The 101 Spinning Wardrobe was one component of a larger refurbishment of a Victorian terraced single-family house in northwest London. It is part of a series of projects by Storp Weber Architects that investigate the effects of kinetic objects in existing building fabrics – an attempt to change the way spaces are seen and occupied through movement.
In 101 Spinning Wardrobe the object introduced into the building is a moveable 'play structure' between the bedrooms of two children. Buster Keaton, Bruno Munari, and C.S. Lewis were the lead inspirations for experimenting with ways of dividing the available room into two. By a simple maneuver along the diagonal axis, each room gains space without the need for a corridor. This moveable object provides the children with the ability to pass through from one room to the other. If they wish to be left alone, they can lock themselves away from the adult world by blocking off the entrance to both rooms.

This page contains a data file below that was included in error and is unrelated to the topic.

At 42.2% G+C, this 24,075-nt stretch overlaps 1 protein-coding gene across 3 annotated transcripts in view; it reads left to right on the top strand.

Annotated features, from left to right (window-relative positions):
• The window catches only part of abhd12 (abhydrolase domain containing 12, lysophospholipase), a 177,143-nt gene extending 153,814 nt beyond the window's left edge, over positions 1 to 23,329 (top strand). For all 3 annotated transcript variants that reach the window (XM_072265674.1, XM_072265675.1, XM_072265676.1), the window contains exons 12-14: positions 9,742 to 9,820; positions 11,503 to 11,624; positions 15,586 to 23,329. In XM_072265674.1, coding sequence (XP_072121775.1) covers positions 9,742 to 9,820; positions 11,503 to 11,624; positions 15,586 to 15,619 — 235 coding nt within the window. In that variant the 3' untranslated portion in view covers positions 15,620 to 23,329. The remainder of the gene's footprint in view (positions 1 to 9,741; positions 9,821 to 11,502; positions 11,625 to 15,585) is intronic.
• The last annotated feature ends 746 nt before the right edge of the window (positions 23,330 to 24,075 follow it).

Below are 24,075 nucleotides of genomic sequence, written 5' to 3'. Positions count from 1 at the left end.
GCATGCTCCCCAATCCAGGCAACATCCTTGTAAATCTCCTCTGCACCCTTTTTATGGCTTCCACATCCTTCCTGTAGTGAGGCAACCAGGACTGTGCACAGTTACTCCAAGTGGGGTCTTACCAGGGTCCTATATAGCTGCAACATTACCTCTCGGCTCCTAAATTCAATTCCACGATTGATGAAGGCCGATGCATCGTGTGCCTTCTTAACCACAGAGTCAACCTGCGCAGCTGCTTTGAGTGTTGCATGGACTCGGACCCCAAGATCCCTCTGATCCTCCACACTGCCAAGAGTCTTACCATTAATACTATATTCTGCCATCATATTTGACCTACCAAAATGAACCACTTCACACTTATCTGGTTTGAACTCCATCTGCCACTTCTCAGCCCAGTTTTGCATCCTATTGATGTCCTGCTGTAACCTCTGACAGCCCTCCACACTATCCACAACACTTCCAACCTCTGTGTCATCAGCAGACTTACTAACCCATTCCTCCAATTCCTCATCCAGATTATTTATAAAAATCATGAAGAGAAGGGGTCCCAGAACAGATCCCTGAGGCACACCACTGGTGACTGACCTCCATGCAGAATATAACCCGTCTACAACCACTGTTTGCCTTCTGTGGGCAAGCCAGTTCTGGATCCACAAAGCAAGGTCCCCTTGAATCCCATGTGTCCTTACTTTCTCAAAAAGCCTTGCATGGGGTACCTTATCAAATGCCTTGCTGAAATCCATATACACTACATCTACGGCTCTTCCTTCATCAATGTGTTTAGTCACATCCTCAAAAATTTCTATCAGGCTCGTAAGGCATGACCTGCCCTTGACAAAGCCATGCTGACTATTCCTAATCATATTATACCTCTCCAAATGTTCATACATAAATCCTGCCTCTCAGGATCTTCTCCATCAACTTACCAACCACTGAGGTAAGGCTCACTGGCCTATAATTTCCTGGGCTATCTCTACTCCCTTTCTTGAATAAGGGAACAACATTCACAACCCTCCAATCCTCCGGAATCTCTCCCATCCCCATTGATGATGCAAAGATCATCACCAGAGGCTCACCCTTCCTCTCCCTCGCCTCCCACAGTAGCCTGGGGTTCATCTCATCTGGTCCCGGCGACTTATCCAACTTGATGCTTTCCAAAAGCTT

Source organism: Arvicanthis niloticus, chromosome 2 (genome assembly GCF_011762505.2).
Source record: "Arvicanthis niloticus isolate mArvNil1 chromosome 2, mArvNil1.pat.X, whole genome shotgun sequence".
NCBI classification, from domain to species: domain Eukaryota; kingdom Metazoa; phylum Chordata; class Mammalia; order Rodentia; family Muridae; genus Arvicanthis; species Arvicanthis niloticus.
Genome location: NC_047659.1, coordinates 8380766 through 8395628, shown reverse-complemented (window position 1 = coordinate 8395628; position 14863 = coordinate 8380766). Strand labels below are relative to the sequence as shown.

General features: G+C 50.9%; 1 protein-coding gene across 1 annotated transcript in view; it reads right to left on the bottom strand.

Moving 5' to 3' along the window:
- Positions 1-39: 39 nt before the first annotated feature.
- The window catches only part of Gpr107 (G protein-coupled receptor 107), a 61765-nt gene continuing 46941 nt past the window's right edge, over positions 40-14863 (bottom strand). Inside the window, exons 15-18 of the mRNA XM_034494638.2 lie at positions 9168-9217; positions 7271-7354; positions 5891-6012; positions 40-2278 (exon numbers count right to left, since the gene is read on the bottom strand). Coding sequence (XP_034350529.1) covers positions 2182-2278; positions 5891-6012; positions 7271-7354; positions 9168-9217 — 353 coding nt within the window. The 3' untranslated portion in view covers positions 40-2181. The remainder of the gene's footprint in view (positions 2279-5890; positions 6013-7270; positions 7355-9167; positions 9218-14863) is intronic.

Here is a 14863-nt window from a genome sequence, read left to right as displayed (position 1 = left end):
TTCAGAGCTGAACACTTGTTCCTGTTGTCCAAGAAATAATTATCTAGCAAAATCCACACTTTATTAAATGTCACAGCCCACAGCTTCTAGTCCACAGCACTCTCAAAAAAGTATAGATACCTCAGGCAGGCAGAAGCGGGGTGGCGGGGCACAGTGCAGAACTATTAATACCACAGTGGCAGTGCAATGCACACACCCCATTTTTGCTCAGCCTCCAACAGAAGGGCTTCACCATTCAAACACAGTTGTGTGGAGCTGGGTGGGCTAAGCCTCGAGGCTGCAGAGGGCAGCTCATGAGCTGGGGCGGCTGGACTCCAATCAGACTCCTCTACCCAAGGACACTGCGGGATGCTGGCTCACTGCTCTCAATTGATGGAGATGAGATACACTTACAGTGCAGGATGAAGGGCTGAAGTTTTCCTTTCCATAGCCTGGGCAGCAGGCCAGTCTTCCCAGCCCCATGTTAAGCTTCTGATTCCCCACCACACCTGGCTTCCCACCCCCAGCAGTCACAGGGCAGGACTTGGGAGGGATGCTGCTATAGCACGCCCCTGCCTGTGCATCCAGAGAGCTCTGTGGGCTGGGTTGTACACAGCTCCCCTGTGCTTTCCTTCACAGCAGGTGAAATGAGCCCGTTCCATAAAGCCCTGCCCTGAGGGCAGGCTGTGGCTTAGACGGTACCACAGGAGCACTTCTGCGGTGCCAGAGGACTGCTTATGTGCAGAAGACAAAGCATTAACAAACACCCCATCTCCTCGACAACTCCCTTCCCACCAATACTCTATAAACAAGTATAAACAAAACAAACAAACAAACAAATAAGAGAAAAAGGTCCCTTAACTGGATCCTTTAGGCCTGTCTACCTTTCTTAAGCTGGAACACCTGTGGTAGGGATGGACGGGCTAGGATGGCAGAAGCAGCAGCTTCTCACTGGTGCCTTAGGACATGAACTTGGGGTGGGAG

The 101 Spinning Wardrobe responds to research into the significance of kinetic environments for influencing the habits of children. It proposes that a playful environment can aid in the development of spatial awareness, alertness and wellbeing of children.